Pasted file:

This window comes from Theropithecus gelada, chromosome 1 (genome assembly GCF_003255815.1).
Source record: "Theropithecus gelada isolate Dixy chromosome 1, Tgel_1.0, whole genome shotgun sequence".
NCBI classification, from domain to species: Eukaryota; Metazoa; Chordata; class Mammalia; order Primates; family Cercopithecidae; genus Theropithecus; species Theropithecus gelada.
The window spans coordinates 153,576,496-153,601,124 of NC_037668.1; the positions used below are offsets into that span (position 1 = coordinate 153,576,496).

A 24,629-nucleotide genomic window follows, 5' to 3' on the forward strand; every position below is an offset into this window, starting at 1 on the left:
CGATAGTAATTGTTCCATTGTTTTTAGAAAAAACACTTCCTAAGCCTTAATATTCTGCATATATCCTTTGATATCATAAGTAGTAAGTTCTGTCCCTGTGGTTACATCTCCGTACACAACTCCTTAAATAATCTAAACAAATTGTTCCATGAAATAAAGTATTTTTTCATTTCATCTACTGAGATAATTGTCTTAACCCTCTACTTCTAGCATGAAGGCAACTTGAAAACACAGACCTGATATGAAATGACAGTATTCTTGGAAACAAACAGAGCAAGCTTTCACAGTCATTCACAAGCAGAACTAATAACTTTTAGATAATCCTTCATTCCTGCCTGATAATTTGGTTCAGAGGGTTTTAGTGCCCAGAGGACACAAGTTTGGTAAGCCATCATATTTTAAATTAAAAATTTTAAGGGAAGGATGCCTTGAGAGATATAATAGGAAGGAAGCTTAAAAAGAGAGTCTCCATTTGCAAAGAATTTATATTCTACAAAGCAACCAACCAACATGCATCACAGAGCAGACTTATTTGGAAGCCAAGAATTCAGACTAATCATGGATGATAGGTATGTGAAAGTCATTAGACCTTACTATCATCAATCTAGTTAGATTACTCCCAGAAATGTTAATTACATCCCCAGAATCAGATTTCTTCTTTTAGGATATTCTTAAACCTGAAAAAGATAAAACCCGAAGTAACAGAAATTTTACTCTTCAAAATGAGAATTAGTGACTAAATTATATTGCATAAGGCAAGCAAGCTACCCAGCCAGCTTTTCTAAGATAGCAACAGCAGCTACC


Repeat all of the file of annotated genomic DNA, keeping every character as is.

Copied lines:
This window comes from Theropithecus gelada, chromosome 1 (genome assembly GCF_003255815.1).
Source record: "Theropithecus gelada isolate Dixy chromosome 1, Tgel_1.0, whole genome shotgun sequence".
NCBI classification, from domain to species: Eukaryota; Metazoa; Chordata; class Mammalia; order Primates; family Cercopithecidae; genus Theropithecus; species Theropithecus gelada.
The window spans coordinates 153,576,496-153,601,124 of NC_037668.1; the positions used below are offsets into that span (position 1 = coordinate 153,576,496).

A 24,629-nucleotide genomic window follows, 5' to 3' on the forward strand; every position below is an offset into this window, starting at 1 on the left:
CGATAGTAATTGTTCCATTGTTTTTAGAAAAAACACTTCCTAAGCCTTAATATTCTGCATATATCCTTTGATATCATAAGTAGTAAGTTCTGTCCCTGTGGTTACATCTCCGTACACAACTCCTTAAATAATCTAAACAAATTGTTCCATGAAATAAAGTATTTTTTCATTTCATCTACTGAGATAATTGTCTTAACCCTCTACTTCTAGCATGAAGGCAACTTGAAAACACAGACCTGATATGAAATGACAGTATTCTTGGAAACAAACAGAGCAAGCTTTCACAGTCATTCACAAGCAGAACTAATAACTTTTAGATAATCCTTCATTCCTGCCTGATAATTTGGTTCAGAGGGTTTTAGTGCCCAGAGGACACAAGTTTGGTAAGCCATCATATTTTAAATTAAAAATTTTAAGGGAAGGATGCCTTGAGAGATATAATAGGAAGGAAGCTTAAAAAGAGAGTCTCCATTTGCAAAGAATTTATATTCTACAAAGCAACCAACCAACATGCATCACAGAGCAGACTTATTTGGAAGCCAAGAATTCAGACTAATCATGGATGATAGGTATGTGAAAGTCATTAGACCTTACTATCATCAATCTAGTTAGATTACTCCCAGAAATGTTAATTACATCCCCAGAATCAGATTTCTTCTTTTAGGATATTCTTAAACCTGAAAAAGATAAAACCCGAAGTAACAGAAATTTTACTCTTCAAAATGAGAATTAGTGACTAAATTATATTGCATAAGGCAAGCAAGCTACCCAGCCAGCTTTTCTAAGATAGCAACAGCAGCTACC